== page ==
Until recently, due to a loophole in tax regulations, drivers were paid as if they were ‘self-employed’. This was recently adjusted to a point where drivers must now become employees, meaning many drivers took a significant cut in their income. Of course, many less-scrupulous drivers were paying no tax at all on the back of the IR35 regulations, so they were hit the hardest when this changed, and they decided to exit the industry.

Training and license acquisition does not come cheap to HGV drivers, starting at a minimum of £3,000. With no guarantee of a job at the end, due to the insurance risk of new drivers, most drivers find they have to work sporadically or sit on the licence for two years before employers will consider them.

On top of the training cost, an additional £2,000 per annum is usually levelled at drivers with less than two years experience, and an even higher cost for those under the age of 25. 

A combination of all the above in varying degrees is responsible for where we are now, but it’s not a new problem. We are just experiencing the perfect storm, due to inactivity by the government and industry to address the well-documented problem over a span of 15–20 years.


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So, what can we do about it?

In the short term, we need the migrant workforce back; to do so, the government must be willing to grant visas to those who want to return to the country to live and work. Currently, they are refusing to do this, in part due to their ignorance of the blue-collar working world.

HGV drivers should be added to the ‘skilled workers’ list, rather than only HGV mechanics and instructors, and they should specifically be added to the shortage occupation list.

An issue that has been building for 15 years is not an overnight fix.

To effectively solve the HGV driver shortage, we must look to how post-16 education works. Since the mid-1990s, everyone has been pushed into university, discouraged from considering other industries that require vocational, not academic, skills and qualifications. Today, we are seeing the impact of this, as an entire sector of necessary workforce is missing.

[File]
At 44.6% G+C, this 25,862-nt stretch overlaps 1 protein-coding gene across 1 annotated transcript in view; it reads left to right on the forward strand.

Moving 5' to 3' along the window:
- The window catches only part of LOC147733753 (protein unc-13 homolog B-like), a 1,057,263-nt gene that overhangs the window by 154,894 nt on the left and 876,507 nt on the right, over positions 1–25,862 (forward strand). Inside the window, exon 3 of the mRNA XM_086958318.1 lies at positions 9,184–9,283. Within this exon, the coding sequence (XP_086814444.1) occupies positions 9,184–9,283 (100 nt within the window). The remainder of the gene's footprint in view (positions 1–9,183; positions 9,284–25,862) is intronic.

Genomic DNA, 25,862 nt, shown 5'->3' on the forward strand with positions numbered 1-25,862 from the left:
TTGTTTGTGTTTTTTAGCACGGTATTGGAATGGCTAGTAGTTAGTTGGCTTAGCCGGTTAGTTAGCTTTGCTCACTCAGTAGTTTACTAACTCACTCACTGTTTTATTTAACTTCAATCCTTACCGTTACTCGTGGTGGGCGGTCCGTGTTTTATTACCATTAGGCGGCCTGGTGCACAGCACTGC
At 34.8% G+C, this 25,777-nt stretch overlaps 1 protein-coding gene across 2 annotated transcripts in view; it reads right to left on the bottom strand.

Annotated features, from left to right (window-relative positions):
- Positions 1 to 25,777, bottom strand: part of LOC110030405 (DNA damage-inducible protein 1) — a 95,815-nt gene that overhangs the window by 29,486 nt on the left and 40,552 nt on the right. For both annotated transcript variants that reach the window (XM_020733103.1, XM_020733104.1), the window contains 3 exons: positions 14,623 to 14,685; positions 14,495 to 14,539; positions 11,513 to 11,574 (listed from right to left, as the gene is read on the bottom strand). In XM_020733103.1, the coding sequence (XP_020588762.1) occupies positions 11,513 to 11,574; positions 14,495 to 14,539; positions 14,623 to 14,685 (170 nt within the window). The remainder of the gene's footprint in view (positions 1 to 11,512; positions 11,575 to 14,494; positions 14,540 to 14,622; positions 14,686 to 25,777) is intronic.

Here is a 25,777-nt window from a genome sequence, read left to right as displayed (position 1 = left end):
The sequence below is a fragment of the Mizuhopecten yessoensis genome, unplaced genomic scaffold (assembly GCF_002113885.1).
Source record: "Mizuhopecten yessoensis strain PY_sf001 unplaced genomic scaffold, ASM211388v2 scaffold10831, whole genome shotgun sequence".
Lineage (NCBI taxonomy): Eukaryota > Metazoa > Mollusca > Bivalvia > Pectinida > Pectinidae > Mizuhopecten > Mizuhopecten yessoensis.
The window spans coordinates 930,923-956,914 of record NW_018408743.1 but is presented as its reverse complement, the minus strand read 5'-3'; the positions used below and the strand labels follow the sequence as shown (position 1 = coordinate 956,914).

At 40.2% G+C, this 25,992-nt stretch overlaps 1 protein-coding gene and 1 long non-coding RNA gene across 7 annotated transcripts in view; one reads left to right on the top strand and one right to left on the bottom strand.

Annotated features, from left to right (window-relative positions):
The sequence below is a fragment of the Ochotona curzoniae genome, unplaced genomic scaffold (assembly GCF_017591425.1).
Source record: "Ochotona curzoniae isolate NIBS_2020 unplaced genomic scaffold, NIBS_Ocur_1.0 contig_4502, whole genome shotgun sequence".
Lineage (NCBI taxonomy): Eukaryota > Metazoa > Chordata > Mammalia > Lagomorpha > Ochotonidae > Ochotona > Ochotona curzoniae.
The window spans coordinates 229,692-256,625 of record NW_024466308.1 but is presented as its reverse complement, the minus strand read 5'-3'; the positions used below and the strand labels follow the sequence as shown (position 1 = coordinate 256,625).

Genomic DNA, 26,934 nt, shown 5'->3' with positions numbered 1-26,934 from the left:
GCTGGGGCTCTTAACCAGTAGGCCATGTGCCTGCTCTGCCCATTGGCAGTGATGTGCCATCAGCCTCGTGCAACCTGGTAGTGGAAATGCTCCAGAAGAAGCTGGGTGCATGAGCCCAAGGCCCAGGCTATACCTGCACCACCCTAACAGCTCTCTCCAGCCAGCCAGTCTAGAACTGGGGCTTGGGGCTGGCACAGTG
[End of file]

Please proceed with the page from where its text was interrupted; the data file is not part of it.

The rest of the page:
The pay for HGV drivers is also a necessary component to address, as many are expecting to receive a long overdue pay rise. However, this will be offset with a sharp rise in prices over the coming period; we are already witnessing the initial stages of this, reflected in the increased prices of bread and petrol. In the face of sharp rises in inflation, the Bank of England will likely raise interest rates in an effort to combat that, meaning a drop in real value of peoples spending power. The biggest disappointment is that the supply and demand component (that has led to the pay rises) is being flagged as a success on the back of Brexit.

The perception of the job and industry must also be altered to what it really is: a vital part of the economy. Conversations about autonomous vehicles are also damaging to the HGV industry, as they are unlikely to be a viable alternative to a human driver delivering goods, or at least not for any sort of realistic timescale from here.

Finally, there must be more perks and benefits of the job. Drivers have long lacked support, be it sick pay outside of SSP, generous pension contributions, or mental health advice. These positions need to change.

A changing world and a suffering workforce

The world has changed: the way we work, the way we view our lives, the work life balance, the sort of work we desire, the things we buy, how we buy them and our expectations for delivery services. All of these have drastically affected our lives and the transport sector, and we need to accept what that means for an important but long under appreciated occupation.

It has been a great shame of my working life to bear witness to the departure from the EU, throwing away everything it stands for as a force for good in the world, and the growth of division, hatred, greed, and racism in the UK, which I have seen reflected in an industry I have dedicated a great portion of my life to.

I hope for a brighter future but fear we are in for a rough ride ahead, until we can admit to the problems of our doing, and muster up some solutions to the problems in an industry that we are so reliant on but only just becoming aware of. This has been the driver for everything I have been doing recently.